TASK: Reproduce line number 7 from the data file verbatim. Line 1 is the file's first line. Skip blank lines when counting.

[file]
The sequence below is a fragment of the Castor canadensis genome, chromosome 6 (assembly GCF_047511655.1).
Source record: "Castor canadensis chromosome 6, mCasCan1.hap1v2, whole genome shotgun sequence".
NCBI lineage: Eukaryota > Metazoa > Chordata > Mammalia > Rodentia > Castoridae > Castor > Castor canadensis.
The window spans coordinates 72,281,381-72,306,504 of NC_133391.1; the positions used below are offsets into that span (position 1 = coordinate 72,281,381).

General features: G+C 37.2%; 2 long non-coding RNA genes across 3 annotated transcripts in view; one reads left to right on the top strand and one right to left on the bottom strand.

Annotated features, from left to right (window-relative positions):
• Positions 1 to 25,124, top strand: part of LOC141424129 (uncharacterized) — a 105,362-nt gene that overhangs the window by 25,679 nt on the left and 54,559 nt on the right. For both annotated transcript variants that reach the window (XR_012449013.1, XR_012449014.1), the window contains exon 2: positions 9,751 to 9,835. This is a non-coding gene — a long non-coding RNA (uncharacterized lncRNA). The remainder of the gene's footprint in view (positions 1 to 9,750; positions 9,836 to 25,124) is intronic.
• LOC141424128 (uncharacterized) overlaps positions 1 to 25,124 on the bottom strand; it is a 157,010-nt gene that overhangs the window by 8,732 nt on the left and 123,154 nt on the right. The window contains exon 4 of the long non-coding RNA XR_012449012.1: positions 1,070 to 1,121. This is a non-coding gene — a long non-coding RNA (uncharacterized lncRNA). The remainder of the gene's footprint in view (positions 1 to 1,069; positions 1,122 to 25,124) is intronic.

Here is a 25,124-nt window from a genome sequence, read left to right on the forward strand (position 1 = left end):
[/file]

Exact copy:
• Positions 1 to 25,124, top strand: part of LOC141424129 (uncharacterized) — a 105,362-nt gene that overhangs the window by 25,679 nt on the left and 54,559 nt on the right. For both annotated transcript variants that reach the window (XR_012449013.1, XR_012449014.1), the window contains exon 2: positions 9,751 to 9,835. This is a non-coding gene — a long non-coding RNA (uncharacterized lncRNA). The remainder of the gene's footprint in view (positions 1 to 9,750; positions 9,836 to 25,124) is intronic.